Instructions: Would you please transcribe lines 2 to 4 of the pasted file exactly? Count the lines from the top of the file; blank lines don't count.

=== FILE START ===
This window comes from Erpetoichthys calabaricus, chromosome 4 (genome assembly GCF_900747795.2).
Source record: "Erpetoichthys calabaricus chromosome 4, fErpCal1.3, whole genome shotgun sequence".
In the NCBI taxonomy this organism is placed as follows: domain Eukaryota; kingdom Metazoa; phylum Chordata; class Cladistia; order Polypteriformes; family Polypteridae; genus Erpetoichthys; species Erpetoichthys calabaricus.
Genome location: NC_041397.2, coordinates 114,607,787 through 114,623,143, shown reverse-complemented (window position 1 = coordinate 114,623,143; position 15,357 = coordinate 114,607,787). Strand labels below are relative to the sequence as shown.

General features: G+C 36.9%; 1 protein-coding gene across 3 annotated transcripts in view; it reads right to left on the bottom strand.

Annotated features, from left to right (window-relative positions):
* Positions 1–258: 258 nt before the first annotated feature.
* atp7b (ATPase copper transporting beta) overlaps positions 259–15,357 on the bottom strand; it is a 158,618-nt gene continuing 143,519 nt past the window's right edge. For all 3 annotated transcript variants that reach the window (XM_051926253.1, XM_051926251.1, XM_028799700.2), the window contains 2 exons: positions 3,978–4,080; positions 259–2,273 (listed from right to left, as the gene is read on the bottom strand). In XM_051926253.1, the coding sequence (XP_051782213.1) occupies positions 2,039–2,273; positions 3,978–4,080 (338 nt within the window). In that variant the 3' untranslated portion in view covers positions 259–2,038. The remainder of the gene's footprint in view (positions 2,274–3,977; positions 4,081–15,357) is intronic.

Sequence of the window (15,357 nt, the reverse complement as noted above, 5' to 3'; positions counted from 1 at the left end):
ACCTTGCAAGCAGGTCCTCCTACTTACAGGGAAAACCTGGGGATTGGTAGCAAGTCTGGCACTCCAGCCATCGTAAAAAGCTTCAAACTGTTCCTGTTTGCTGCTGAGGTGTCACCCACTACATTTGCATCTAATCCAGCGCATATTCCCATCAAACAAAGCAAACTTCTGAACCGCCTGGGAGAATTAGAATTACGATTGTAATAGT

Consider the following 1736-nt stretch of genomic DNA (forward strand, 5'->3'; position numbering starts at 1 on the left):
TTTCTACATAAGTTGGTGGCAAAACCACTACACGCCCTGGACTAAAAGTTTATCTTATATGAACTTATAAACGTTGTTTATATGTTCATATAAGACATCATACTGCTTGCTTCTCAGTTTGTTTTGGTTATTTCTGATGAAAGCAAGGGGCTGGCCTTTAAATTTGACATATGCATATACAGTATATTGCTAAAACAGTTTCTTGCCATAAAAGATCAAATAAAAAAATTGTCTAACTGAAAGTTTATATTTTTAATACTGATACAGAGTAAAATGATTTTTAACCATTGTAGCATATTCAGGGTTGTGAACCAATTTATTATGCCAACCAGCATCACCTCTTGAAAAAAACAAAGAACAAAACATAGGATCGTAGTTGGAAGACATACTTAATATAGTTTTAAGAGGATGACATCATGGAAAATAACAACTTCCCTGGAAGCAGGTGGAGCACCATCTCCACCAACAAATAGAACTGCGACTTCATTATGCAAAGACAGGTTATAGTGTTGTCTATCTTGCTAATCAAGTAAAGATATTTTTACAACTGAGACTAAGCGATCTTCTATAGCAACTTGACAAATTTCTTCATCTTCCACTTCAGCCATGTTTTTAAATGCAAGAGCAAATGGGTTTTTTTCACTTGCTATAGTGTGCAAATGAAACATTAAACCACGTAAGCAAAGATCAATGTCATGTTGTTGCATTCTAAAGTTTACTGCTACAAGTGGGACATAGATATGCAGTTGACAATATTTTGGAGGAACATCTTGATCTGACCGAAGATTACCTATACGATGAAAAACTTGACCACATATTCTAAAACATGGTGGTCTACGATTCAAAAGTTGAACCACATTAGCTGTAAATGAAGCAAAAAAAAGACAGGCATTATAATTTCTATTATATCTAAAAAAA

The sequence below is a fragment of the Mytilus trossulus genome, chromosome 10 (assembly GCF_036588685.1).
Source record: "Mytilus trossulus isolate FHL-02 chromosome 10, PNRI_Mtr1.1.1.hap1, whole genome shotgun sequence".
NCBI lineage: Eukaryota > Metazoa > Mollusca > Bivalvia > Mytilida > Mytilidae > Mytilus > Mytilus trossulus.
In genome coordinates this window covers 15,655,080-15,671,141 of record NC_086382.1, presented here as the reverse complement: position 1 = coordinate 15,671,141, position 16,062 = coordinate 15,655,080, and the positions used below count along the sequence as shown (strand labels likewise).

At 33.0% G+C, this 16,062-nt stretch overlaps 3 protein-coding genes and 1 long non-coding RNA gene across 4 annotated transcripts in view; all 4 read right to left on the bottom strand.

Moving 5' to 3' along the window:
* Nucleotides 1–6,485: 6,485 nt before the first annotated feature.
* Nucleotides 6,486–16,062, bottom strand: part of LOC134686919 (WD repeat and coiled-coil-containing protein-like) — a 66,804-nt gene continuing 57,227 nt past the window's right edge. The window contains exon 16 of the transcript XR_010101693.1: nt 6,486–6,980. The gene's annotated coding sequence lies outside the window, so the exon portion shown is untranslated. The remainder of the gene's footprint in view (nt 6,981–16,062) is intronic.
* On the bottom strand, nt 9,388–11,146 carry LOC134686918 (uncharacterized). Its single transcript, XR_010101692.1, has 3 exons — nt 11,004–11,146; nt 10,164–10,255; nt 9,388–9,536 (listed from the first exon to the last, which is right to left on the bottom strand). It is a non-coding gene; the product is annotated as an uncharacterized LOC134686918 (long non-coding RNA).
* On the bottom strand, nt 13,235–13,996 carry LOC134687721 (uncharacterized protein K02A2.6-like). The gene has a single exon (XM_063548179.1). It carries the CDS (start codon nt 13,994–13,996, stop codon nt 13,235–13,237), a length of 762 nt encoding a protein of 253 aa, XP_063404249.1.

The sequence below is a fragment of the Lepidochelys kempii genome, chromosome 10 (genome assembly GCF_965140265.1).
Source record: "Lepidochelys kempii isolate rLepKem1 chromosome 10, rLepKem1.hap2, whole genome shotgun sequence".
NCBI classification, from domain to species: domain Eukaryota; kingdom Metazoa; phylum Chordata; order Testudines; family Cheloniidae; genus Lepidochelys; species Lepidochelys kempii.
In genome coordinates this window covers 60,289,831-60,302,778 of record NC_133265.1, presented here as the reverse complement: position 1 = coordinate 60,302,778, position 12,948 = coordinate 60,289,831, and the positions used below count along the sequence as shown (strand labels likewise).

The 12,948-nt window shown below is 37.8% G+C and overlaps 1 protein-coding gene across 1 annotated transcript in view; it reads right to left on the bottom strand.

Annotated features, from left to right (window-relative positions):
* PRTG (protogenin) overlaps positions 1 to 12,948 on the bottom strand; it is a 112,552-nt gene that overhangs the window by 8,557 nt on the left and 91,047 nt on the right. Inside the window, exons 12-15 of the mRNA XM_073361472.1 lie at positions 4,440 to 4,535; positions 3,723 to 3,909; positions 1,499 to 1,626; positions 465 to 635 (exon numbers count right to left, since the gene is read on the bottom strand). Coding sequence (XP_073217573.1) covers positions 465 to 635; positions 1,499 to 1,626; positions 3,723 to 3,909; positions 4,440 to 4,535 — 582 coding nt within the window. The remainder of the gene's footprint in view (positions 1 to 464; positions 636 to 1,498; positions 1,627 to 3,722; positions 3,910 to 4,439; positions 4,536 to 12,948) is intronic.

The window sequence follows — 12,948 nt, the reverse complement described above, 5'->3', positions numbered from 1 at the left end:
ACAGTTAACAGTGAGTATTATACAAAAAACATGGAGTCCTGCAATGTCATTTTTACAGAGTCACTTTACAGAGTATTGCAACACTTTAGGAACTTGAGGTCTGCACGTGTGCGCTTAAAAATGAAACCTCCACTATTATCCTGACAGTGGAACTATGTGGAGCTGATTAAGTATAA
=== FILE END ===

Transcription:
Source record: "Erpetoichthys calabaricus chromosome 4, fErpCal1.3, whole genome shotgun sequence".
In the NCBI taxonomy this organism is placed as follows: domain Eukaryota; kingdom Metazoa; phylum Chordata; class Cladistia; order Polypteriformes; family Polypteridae; genus Erpetoichthys; species Erpetoichthys calabaricus.
Genome location: NC_041397.2, coordinates 114,607,787 through 114,623,143, shown reverse-complemented (window position 1 = coordinate 114,623,143; position 15,357 = coordinate 114,607,787). Strand labels below are relative to the sequence as shown.